Projects

Project Editor:Anastasia Smallcomb, UCARE, 2007

Table of Contents

Introduction
Overview of U.S. Literary Societies
UNL Literary Societies:
1. History
2. Within the Society
3. Women's Roles
4. Controversies

Works Cited
Site Map

Literary Societies in the Nineteenth Century
Brief Overview of Student Societies in the United States

During America's colonial era, colleges were populated and run by men, strict rules governed students' studies and play, and campus libraries were more akin to warehouses compared to the libraries of the Twentieth Century. It was during the early 1700s that the first student-run society was created. At the time there were students found pleasure in breaking campus rules: smoking, drinking and playing cards were all prohibited activities[1]. The purpose of the first society was to provide a type of safe haven from the more "rambunctious" students; in this society, the gentlemen practiced speaking and debating about moral and religious topics in response to the amoral activities of their peers. Nearly all of the members of the organization went on to become ministers and religious officials. Gradually more and more students began to form groups throughout the eastern colleges. Most were dedicated to the practice of speaking, writing and debating on various subjects (mostly religious in nature); other groups met purely for social purposes. While the purpose for the societies differed from one group to another, the reason the students met was the same: the desire to belong to a community.

The college literary society was a group of students who met at least once a week for the purpose of practicing their skills in speaking, writing and debating, as well as building a community of friends and potential colleagues. Virtually every college campus had more than one literary society, and more often than not rivalries existed between at least two of the campus societies, if not more. The society members competed in everything: they fought and campaigned for potential members, competed in contests comparing their skills in speaking and debate, and boasted their successes. Rivalries ranged in degree, from friendly "sibling"-like rivalry to flat-out hatred. Some societies included an addendum in their constitutions banning potential and existing members from belonging to more than one literary society.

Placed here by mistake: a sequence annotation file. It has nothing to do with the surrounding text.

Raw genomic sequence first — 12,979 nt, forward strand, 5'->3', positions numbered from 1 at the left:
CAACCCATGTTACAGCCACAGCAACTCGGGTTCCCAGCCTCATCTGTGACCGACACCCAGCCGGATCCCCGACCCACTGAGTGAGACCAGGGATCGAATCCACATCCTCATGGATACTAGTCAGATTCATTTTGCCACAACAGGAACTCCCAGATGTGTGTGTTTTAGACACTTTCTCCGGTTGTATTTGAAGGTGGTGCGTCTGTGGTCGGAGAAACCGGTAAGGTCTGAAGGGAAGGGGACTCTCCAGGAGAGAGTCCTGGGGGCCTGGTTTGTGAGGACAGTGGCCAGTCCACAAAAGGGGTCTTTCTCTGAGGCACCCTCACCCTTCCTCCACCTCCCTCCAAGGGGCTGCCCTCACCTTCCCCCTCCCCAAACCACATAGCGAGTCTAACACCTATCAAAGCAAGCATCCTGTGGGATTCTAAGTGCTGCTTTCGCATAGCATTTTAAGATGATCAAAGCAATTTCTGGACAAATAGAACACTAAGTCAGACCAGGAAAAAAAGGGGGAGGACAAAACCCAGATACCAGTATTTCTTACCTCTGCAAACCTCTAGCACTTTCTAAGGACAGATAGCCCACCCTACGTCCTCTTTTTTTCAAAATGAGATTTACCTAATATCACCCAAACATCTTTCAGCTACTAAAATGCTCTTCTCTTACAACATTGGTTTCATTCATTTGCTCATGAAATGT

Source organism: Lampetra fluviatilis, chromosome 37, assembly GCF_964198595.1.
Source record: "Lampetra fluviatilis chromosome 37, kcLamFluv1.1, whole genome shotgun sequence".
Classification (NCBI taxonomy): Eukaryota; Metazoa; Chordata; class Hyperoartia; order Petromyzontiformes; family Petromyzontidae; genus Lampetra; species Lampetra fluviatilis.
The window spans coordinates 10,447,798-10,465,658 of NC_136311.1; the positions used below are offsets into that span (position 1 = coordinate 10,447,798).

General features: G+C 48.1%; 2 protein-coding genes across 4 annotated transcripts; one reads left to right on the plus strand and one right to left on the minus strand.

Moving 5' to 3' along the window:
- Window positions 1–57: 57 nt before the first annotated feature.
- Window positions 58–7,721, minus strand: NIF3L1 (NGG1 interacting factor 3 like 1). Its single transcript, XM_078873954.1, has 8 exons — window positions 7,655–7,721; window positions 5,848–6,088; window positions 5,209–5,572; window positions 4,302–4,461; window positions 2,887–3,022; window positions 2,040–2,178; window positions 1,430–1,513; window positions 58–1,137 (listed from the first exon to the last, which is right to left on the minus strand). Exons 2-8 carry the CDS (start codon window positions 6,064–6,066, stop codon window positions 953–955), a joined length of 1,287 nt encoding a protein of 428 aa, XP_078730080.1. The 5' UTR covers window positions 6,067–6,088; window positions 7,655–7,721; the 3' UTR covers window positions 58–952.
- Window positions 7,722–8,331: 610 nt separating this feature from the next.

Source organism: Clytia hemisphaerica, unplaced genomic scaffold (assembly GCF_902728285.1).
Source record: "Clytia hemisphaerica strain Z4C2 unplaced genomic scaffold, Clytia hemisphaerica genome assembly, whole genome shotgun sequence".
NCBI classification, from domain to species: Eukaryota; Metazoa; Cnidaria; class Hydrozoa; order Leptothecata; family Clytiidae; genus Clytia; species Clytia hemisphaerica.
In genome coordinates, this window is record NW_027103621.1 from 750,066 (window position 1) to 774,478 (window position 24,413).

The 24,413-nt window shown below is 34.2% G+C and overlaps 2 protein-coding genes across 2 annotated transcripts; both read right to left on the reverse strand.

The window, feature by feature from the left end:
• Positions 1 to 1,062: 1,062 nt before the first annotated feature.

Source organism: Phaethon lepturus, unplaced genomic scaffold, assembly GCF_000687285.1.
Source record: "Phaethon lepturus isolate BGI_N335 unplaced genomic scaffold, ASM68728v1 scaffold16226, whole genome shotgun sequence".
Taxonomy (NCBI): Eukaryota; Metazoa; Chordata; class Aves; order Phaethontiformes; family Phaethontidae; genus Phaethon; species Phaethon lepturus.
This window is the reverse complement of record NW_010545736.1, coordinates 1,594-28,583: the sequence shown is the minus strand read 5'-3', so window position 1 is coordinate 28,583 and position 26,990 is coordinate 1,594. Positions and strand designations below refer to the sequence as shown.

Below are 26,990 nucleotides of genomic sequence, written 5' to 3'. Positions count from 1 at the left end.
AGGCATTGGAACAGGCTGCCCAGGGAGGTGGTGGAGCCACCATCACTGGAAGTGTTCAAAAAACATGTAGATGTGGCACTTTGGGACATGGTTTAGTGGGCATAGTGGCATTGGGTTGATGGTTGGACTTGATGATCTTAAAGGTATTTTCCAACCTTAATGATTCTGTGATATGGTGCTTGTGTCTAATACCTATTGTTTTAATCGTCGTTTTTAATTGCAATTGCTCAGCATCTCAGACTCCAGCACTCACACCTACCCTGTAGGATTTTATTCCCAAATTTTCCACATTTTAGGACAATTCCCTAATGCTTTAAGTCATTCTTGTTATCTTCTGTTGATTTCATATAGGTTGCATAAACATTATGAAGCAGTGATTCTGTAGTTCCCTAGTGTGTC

College faculty, while very strict on free-time activity, approved of the academic societies and did their best to make these societies thrive. The students were allotted rooms on campus specifically for use by the societies, and faculty members became sponsors for the students. Sometimes societies were even allocated funds with which to aid their societies. But mostly, the students took complete control of their communities at their inception. While the colleges provided the halls, the students themselves provided most of the furnishings themselves, paying out of pocket for carpets and drapes, as well as chairs and desks. They elected their own officers to preside over meetings and activities, as well as their own committees to facilitate various needs the society had. The societies that created their own libraries also procured the books to fill the shelves and elected a librarian to steward over it all. On top of all the parliamentary procedures and community building, they also practiced speaking, writing and debating.

At least some portion of the weekly meetings was devoted to business matters, constituting the parliamentary proceedings of the evening. There was also time set aside for the society's exercises, consisting of reading some piece of writing, and at least one debate. Exercises differed from society to society; some only had a select few members speak at one meeting, in others everyone needed to bring something to share. The reading could come from a number of sources, such as an original piece by the speaker, or an excerpt from a novel or poem. Debates, however, were almost always the same: two sides of an issue (affirmative and negative) being debated by either individuals or teams, with one member or team being assigned to a specific "side". The debates ranged in topic, from religion to history to local and national politics. As much as these topics differed from college to college, they also differed from region to region[2].